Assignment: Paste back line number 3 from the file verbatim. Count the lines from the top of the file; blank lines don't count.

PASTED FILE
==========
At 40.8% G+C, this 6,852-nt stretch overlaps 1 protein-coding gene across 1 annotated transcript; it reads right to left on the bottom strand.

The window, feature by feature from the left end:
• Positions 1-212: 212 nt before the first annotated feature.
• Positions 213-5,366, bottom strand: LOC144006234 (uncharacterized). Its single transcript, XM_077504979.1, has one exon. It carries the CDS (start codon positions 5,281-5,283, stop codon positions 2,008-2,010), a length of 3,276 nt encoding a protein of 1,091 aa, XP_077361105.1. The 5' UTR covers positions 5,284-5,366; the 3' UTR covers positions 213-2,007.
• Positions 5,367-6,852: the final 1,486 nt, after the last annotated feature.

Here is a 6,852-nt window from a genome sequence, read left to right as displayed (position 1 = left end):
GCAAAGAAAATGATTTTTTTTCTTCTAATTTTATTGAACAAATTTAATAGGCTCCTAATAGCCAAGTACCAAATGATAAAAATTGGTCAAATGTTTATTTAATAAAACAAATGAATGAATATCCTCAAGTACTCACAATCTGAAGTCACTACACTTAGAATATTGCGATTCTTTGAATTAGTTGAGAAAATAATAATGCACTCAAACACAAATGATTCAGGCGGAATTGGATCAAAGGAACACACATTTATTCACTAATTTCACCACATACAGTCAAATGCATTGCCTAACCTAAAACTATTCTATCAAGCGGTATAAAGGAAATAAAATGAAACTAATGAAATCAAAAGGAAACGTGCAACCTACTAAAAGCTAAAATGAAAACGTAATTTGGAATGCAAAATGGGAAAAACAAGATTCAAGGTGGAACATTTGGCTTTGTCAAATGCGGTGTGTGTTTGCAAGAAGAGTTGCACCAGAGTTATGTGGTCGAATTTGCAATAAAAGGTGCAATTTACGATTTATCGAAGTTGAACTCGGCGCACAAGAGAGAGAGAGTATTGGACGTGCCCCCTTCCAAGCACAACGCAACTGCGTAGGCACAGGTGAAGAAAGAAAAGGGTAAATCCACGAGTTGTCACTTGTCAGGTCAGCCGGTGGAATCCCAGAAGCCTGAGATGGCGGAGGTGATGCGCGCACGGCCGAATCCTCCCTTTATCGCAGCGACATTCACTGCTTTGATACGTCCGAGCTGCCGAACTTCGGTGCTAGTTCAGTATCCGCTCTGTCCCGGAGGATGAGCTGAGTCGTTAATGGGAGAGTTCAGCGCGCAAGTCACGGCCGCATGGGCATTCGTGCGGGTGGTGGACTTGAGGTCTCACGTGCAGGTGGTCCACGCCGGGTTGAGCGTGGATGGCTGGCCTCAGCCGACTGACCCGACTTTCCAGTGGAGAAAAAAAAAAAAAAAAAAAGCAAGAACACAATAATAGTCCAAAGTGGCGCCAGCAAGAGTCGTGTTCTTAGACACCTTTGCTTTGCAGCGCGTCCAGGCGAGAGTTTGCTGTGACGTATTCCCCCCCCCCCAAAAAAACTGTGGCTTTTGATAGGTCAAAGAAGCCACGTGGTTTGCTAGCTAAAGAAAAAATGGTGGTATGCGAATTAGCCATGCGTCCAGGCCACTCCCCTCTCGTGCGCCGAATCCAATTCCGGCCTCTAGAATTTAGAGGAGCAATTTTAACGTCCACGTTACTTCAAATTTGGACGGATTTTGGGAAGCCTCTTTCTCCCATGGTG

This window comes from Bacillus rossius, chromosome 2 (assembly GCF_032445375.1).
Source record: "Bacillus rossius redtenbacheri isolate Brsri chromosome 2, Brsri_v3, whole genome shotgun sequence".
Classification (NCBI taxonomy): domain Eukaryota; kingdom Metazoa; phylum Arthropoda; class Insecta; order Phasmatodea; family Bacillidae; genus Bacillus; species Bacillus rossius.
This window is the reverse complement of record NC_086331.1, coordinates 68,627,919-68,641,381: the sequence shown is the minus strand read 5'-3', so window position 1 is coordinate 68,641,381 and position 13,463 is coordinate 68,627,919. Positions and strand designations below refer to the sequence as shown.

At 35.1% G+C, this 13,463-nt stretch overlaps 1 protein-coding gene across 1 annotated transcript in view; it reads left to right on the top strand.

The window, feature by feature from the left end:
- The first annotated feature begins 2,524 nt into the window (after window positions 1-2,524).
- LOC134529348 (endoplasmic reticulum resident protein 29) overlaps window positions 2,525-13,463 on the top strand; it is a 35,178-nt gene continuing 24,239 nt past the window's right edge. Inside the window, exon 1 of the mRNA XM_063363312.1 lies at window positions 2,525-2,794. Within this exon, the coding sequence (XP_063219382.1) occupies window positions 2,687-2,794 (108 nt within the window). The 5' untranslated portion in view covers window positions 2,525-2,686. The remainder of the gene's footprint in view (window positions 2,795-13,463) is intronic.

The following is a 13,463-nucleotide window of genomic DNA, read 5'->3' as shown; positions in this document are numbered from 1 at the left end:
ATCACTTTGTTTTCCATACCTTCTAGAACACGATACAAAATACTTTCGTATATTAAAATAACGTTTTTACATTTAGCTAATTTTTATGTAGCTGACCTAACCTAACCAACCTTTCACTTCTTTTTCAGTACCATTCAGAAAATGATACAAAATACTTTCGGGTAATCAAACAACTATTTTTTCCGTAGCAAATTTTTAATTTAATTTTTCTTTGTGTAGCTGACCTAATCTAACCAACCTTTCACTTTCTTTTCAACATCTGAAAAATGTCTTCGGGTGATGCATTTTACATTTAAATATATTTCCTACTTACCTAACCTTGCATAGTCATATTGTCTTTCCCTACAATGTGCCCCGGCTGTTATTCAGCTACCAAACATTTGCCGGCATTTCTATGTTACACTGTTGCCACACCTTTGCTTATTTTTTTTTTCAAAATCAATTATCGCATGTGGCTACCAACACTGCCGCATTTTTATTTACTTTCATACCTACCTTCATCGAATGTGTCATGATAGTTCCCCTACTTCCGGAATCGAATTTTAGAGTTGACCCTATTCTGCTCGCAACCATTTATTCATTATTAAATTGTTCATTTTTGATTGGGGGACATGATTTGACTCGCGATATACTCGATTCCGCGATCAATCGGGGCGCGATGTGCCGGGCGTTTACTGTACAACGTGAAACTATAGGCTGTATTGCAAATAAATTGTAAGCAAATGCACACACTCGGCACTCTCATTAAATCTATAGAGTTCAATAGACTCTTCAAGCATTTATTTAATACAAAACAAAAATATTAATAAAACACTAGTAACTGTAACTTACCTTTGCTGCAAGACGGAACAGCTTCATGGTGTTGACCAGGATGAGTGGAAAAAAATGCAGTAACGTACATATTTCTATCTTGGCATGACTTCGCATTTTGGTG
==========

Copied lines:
• Positions 1-212: 212 nt before the first annotated feature.